Definition of Red-blindness

1. Noun. Dichromacy characterized by lowered sensitivity to long wavelengths of light resulting in an inability to distinguish red and purplish blue.

Red-blindness Pictures

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Lexicographical Neighbors of Red-blindness

red-backed mouse
red-backed sandpiper
red-backed shrike
red-banded sand wasp
red-banded sand wasps
red-bellied snake
red-bellied terrapin
red-bellied turtle
red-berried elder
red-black tree
red-blindness (current term)
red-breasted merganser
red-breasted nuthatch
red-breasted sapsucker
red-breasted snipe
red-crested pochard
red-crested pochards
red-eared slider

Literary usage of Red-blindness

Below you will find example usage of this term as found in modern and/or classical literature:

1. Textbook of human physiology by Leonard Landois, William Stirling (1889)
"At first gwn- blindness occurs, which is soon followed by red blindness. The peripheral zone of the suffers sooner than the central area. ..."

2. Text-book of Human Physiology: Including Histology and Microscopical Anatomy by Leonard Landois, Albert Philson Brubaker (1905)
"(b) red-blindness (or red-green blindness with shortening of the spectrum; ... Green-blindness appears first, and is followed shortly by red-blindness. ..."

3. Diseases of the Eye: Handbook of Ophthalmic Practice for Students and by George Edmund De Schweinitz (1903)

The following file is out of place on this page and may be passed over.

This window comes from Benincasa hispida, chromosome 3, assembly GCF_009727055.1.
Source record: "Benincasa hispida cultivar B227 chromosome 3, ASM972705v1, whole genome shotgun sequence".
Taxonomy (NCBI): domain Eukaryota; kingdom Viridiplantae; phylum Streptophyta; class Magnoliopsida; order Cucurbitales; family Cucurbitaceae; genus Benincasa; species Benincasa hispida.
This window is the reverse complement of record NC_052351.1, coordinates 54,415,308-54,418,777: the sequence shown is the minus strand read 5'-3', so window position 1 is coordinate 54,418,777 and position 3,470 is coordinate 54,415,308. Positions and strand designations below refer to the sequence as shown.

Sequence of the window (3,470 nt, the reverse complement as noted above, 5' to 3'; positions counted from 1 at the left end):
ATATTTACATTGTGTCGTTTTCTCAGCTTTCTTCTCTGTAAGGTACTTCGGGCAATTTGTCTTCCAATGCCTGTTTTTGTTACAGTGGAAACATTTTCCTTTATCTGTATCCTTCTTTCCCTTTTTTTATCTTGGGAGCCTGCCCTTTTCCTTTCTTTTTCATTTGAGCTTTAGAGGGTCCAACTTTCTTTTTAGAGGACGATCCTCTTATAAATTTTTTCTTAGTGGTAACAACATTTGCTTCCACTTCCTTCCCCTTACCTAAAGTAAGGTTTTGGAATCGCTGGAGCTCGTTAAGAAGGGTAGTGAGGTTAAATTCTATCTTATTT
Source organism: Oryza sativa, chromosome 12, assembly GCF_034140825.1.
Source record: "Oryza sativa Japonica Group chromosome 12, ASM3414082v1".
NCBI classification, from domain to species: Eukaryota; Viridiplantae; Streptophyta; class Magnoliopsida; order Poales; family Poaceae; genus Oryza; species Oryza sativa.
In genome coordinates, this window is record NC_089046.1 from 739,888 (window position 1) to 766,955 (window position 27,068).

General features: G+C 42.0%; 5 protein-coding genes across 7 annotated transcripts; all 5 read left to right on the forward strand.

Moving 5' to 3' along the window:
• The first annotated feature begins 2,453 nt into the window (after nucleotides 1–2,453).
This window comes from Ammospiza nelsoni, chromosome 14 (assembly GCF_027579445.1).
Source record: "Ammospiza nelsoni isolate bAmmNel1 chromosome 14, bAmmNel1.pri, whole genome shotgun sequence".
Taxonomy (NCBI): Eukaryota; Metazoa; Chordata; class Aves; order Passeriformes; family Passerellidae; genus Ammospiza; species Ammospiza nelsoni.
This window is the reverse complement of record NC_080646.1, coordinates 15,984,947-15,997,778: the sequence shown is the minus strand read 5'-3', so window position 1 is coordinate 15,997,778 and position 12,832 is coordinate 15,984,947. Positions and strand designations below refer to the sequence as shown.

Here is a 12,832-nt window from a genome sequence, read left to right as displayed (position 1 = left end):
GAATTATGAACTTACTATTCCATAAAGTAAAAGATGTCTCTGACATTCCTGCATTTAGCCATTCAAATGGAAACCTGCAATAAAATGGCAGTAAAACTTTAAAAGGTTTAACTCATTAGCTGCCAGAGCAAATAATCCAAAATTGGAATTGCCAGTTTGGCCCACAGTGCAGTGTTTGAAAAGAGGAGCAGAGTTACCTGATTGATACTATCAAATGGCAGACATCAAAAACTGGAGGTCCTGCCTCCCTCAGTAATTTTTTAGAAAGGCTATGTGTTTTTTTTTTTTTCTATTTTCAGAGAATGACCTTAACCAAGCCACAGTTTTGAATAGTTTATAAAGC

"A person afflicted with red-blindness (red-green blindness, according to Hering), again to quote from Thomson, confounds light-red colors with dark green, ..."

4. Text-book of Ophthalmology by Ernst Fuchs (1911)
"with red blindness to have the same color as red is that hue of bluish-green ... A person with red blindness, however, can distinguish these two sensations ..."

5. Transactions of the Kansas Academy of Science by Kansas Academy of Science (1885)
"Of the usually more prevalent type, ( red-blindness,) but four cases were detected. The total amount of red-blindness was therefore less than 6 per cent. ..."

6. A Text-book of Physiology for Medical Students and Physicians by William Henry Howell (1911)
"The most common by far of these groups is that of so- called red-blindness (protanopia); it constitutes the usual form of color blindness. ..."

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